Do you have what it takes to be an expert?
Spoiler alert: it is beyond the 10,000 hours rule
At its core, expert expertise is about recognition
The ability to recognize complex stimuli as just one thing
A great chess player recognizes positions similarly to the way we recognize faces.
And you know what's gonna come next to an angry face.
Recognition leads directly to intuition — you see a scenario and you instinctively know what to do.
Developing the long-term memory of an expert takes time but they are not all it takes.
Basketball players throw thousands of balls in practice
Each one gets feedback
Did the ball go in? How far did I miss?
The key is constant feedback and calibrating your mind
It needs to be a somewhat predictable environment
Thousands of repeated experiences on a roulette wheel are not going to take you very far
You need a testable and repeatable pattern to make this strategy work and get you the fastest results
Tennis players get immediate feedback if their ball was in or out.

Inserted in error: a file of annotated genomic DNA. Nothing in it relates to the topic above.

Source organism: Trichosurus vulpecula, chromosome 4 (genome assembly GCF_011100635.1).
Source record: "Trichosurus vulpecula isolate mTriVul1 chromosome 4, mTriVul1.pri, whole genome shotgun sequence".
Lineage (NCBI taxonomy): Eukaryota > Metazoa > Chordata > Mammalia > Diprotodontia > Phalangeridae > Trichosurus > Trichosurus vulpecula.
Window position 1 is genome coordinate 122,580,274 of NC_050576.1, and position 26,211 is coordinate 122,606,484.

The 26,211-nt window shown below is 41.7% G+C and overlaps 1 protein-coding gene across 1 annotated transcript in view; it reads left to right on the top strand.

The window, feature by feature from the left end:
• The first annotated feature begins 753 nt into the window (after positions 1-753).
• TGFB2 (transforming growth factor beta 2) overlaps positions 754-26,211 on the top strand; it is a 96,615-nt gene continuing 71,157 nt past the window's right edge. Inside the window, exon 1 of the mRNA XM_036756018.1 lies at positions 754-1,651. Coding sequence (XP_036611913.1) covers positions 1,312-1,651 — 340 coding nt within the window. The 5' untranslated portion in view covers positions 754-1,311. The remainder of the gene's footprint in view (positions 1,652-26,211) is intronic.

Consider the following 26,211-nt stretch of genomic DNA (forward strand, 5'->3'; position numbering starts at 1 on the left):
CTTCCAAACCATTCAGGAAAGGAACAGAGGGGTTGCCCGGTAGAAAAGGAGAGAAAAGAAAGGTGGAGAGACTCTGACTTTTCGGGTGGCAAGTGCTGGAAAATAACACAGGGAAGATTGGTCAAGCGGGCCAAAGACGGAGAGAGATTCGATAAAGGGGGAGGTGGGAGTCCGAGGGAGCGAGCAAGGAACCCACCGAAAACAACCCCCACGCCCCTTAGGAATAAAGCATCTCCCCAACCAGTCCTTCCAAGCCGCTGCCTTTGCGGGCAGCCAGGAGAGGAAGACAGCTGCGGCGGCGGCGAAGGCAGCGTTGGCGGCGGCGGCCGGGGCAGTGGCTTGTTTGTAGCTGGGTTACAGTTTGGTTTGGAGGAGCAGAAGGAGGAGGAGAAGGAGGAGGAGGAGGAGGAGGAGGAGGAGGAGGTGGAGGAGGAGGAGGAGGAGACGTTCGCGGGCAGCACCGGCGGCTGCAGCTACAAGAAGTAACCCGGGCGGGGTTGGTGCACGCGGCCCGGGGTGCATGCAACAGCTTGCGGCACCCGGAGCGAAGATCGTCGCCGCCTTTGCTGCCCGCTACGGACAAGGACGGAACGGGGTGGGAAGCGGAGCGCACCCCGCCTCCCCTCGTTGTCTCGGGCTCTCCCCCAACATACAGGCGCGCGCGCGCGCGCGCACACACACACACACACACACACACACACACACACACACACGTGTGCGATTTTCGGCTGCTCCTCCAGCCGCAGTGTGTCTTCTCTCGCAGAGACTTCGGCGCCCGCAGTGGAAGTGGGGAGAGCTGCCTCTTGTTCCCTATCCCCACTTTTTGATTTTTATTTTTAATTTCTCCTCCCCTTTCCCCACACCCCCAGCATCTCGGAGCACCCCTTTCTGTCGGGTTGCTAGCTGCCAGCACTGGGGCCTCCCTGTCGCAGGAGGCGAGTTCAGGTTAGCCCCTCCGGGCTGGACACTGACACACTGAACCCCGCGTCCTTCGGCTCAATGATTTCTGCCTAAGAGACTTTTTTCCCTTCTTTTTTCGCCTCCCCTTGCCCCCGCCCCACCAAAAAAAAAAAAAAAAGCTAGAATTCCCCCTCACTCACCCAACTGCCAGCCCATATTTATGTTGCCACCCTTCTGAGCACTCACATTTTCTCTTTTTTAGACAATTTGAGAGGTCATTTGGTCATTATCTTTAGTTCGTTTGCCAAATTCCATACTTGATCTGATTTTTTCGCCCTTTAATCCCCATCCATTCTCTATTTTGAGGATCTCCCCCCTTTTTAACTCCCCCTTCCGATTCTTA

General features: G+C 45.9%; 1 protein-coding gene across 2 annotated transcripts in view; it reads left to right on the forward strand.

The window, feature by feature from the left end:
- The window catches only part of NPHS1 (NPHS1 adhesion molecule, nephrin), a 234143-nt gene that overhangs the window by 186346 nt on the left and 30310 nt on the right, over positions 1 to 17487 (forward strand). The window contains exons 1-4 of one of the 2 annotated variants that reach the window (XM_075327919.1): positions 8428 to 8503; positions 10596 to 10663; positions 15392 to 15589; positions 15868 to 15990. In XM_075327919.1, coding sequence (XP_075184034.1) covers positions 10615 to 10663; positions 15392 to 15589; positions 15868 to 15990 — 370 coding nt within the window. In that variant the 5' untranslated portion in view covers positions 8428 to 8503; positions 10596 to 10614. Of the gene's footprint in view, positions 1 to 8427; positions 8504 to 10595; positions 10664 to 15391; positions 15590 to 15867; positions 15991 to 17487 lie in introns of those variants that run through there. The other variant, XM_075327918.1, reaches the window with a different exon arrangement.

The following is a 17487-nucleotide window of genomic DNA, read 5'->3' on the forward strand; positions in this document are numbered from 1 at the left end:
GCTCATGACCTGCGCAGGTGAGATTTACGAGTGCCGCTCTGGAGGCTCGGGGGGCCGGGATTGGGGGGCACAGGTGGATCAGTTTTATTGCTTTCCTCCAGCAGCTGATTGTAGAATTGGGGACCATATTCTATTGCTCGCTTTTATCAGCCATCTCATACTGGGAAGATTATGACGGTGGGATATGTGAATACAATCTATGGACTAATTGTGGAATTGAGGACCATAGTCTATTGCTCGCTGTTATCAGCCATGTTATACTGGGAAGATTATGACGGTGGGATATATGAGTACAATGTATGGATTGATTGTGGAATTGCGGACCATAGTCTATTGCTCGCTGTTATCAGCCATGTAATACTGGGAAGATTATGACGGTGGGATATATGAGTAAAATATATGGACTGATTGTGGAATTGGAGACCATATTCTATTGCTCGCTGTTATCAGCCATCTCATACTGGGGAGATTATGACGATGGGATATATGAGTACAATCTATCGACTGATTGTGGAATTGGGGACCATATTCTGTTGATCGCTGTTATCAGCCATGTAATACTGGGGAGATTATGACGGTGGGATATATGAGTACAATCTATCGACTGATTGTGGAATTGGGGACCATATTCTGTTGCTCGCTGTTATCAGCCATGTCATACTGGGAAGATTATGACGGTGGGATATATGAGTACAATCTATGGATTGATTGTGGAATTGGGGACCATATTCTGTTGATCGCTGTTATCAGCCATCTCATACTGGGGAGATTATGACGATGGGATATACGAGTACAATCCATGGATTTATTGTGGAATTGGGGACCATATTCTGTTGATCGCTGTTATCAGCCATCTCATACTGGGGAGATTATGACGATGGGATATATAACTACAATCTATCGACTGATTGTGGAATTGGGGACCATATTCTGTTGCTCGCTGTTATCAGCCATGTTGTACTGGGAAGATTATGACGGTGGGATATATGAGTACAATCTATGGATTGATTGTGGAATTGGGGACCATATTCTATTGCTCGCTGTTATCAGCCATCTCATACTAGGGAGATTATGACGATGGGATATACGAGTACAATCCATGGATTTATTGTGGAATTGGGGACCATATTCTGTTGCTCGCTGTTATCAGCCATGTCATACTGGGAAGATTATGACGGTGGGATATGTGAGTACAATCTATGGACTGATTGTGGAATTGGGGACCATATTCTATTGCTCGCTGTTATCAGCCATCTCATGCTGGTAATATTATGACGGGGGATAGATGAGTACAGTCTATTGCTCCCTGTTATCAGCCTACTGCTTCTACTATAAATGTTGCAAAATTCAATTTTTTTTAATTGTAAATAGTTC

Recruiting specialists for a big company might take a while to find out how they did. This makes it harder to recognize the patterns.
The faster the feedback is, easier it is to improve.
You can become competent in a fairly short period of time
The first few hours of driving a car might be challenging but once it becomes automatic, the more you drive does not improve your performance.
If you want to keep improving, you need to constantly drive yourself in challenging situations.
In order to learn, you have to be practicing at the edge of your ability.
Push it beyond your comfort zone.
This post was inspired on this incredible video by Veritasium — check it out